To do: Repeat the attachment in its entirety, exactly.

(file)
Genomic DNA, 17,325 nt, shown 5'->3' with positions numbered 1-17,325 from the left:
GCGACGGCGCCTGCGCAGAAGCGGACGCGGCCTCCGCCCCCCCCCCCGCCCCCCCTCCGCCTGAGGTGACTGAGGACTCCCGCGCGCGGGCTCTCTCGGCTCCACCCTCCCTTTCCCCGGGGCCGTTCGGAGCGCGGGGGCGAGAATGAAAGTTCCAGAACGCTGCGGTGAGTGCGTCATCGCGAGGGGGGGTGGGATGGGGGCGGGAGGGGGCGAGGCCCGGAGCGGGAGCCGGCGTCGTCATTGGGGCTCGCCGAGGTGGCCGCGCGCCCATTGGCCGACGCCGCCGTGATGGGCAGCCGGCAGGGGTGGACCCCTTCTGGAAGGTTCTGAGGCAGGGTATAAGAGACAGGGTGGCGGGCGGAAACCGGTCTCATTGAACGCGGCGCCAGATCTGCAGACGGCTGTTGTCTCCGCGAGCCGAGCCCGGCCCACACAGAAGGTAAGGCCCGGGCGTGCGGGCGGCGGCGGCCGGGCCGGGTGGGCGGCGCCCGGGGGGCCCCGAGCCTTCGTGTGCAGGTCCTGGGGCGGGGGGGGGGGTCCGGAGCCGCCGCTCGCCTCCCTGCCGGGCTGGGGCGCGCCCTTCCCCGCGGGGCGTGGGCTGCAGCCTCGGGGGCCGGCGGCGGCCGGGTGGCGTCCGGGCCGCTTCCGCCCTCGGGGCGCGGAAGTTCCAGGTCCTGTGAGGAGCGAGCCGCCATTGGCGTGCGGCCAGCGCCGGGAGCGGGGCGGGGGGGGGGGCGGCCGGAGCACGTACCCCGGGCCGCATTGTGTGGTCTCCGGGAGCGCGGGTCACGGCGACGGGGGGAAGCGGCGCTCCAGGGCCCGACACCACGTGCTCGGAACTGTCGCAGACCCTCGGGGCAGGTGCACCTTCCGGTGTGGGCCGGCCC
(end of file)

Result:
Genomic DNA, 17,325 nt, shown 5'->3' with positions numbered 1-17,325 from the left:
GCGACGGCGCCTGCGCAGAAGCGGACGCGGCCTCCGCCCCCCCCCCCGCCCCCCCTCCGCCTGAGGTGACTGAGGACTCCCGCGCGCGGGCTCTCTCGGCTCCACCCTCCCTTTCCCCGGGGCCGTTCGGAGCGCGGGGGCGAGAATGAAAGTTCCAGAACGCTGCGGTGAGTGCGTCATCGCGAGGGGGGGTGGGATGGGGGCGGGAGGGGGCGAGGCCCGGAGCGGGAGCCGGCGTCGTCATTGGGGCTCGCCGAGGTGGCCGCGCGCCCATTGGCCGACGCCGCCGTGATGGGCAGCCGGCAGGGGTGGACCCCTTCTGGAAGGTTCTGAGGCAGGGTATAAGAGACAGGGTGGCGGGCGGAAACCGGTCTCATTGAACGCGGCGCCAGATCTGCAGACGGCTGTTGTCTCCGCGAGCCGAGCCCGGCCCACACAGAAGGTAAGGCCCGGGCGTGCGGGCGGCGGCGGCCGGGCCGGGTGGGCGGCGCCCGGGGGGCCCCGAGCCTTCGTGTGCAGGTCCTGGGGCGGGGGGGGGGGTCCGGAGCCGCCGCTCGCCTCCCTGCCGGGCTGGGGCGCGCCCTTCCCCGCGGGGCGTGGGCTGCAGCCTCGGGGGCCGGCGGCGGCCGGGTGGCGTCCGGGCCGCTTCCGCCCTCGGGGCGCGGAAGTTCCAGGTCCTGTGAGGAGCGAGCCGCCATTGGCGTGCGGCCAGCGCCGGGAGCGGGGCGGGGGGGGGGGCGGCCGGAGCACGTACCCCGGGCCGCATTGTGTGGTCTCCGGGAGCGCGGGTCACGGCGACGGGGGGAAGCGGCGCTCCAGGGCCCGACACCACGTGCTCGGAACTGTCGCAGACCCTCGGGGCAGGTGCACCTTCCGGTGTGGGCCGGCCC